The image above is of ice crystals on my window on a very cold winter day. They obscure the view outside, just as the secrets we carry obscure a truly clear view of us.
Probably my favorite volume of Jung’s Collected Works is V 16, The Practice of Psychotherapy — which isn’t surprising, I suppose. It is one of the first that I read all the way through. In his discussion of catharsis as a part of psychotherapy, Jung talks about the pernicious effect of secrets in our lives and says that they prolong our isolation from others.
Secrets, like an affair or a gambling problem or some misdeed or money problems — the kind of thing we lie awake and worry about, worry about others discovering — are often a big part of what brings people into therapy and what patients find most difficult to talk about. Shame and fear of judgment fill the room. The carefully cultivated image of respectability or responsibility or moral superiority will surely shatter into a thousand pieces the moment anyone, even the trusted therapist, finds out what is concealed beneath the facade. Each patient with such a secret imagines herself to be alone in the world, unlike and apart from all the rest of humanity, unable to imagine that the therapist has heard similar tales many times before.
When we carry secrets like this, they become barriers between us and everyone in our lives, cutting us off from real intimacy. Anything which threatens to reveal what we seek so to hide becomes a source of anxiety and must be avoided. Maintaining the facade, the persona which covers the shame of the secret becomes paramount. In Japan I am told there is a saying that first the man takes a drink, then the drink takes a drink then the drink takes the man. The same is true of secrets as the secret comes to own the life of the person carrying it.
Psychotherapy, like the confessional, offers a unique opportunity to break the secret and its hold on the life of the carrier. First comes the mustering of courage to say it, to tell the therapist what has been held in shame, to brave the condemnation and the rejection, the fear of which maintains the grip of the secret. And once spoken, then the work of discerning the meaning of the secret and opening to the shadow.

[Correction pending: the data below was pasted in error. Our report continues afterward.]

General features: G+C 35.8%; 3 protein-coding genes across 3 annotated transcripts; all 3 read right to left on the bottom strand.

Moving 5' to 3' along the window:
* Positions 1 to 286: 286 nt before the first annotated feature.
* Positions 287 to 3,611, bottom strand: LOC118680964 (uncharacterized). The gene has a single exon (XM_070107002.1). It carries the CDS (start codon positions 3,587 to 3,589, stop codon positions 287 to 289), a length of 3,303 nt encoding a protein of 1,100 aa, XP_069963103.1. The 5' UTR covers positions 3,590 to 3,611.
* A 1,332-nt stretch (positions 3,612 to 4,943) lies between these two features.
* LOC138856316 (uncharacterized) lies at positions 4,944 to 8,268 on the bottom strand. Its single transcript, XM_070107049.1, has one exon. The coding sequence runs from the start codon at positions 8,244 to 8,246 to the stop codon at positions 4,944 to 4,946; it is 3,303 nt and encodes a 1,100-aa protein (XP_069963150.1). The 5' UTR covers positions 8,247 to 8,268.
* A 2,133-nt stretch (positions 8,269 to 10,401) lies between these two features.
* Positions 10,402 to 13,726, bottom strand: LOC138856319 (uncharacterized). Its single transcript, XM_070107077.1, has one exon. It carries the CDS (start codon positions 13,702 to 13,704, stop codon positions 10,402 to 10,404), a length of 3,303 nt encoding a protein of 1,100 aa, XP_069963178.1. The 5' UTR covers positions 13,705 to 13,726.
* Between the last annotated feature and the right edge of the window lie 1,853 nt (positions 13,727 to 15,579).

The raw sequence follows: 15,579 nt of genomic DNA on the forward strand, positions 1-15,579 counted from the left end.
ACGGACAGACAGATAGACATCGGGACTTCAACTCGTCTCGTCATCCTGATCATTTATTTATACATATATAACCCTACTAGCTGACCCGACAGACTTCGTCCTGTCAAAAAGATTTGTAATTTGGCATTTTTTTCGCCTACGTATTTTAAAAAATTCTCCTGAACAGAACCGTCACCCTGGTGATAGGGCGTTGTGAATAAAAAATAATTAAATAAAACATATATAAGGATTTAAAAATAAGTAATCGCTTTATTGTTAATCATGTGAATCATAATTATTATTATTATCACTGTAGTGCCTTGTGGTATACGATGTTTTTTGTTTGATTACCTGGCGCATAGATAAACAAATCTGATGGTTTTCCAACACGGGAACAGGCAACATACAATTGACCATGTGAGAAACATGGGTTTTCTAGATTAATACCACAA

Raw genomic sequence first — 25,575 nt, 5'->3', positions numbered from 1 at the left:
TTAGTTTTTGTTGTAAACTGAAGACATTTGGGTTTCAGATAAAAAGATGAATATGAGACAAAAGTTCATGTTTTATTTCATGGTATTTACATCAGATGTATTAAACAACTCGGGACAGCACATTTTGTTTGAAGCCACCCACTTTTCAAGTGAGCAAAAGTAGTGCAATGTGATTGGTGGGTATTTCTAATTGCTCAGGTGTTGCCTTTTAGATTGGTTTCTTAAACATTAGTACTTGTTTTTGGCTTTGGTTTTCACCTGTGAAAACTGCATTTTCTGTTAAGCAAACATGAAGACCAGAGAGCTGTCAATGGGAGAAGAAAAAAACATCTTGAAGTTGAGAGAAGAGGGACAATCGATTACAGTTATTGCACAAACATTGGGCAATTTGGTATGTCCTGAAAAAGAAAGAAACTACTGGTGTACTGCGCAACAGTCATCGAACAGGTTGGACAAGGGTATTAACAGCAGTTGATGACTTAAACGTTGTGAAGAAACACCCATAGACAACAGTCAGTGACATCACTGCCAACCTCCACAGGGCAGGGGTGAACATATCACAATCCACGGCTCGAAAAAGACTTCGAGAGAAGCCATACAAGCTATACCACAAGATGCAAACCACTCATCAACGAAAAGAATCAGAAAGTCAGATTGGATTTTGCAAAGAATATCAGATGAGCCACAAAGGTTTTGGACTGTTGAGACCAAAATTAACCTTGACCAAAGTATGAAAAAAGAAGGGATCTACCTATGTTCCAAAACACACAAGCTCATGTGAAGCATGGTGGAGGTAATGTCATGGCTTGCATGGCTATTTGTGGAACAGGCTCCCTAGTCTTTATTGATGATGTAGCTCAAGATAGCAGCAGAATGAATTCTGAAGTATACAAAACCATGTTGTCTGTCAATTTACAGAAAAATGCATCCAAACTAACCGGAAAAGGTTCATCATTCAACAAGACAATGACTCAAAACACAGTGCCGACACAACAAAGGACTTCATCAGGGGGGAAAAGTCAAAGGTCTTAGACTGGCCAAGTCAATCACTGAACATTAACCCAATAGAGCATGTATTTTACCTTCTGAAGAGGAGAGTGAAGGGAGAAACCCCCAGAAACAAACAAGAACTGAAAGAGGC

I hear from people about things they are afraid to discuss with their therapists, secrets they carry and feel shame about. I know how hard it is to open up the dark corners of our lives and let another see in. It feels like a huge risk. But what is the point of being in therapy if, at some point, the secret is not told? If it remains untold and unexplored, the therapy in a very real sense is a lie because it never gets to the truth of the patients life and feelings. So we say to patients that they should say whatever comes to mind and mean to include the secrets as well.
Here are some of Jung’s thoughts, all taken from Vol. 16, pp.55-60:
Anything concealed is a secret. The possession of secrets acts like a psychic poison that alienates their possessor from the community.
All personal secrets … have the effect of sin or guilt, whether or not they are, from the standpoint of popular morality, wrongful secrets.
…if this rediscovery of my wholeness remains private, it will only restore the earlier conditions from which the neurosis, i.e. the split off complex, sprang.
All of us are somehow divided by our secrets but instead of seeking to cross the gulf on the firm bridge of confession, we choose the treacherous makeshift of opinion and illusion.
It is by no means easy to let go of our secrets, whether we feel, that do so would be rude or because we fear being judged or rejected or abandoned. It is hard work and takes time. But it is important to keep at it.
Saying whatever comes to mind is a goal and one it takes work to reach. An important part of that work is exploring the difficulty we have in getting there.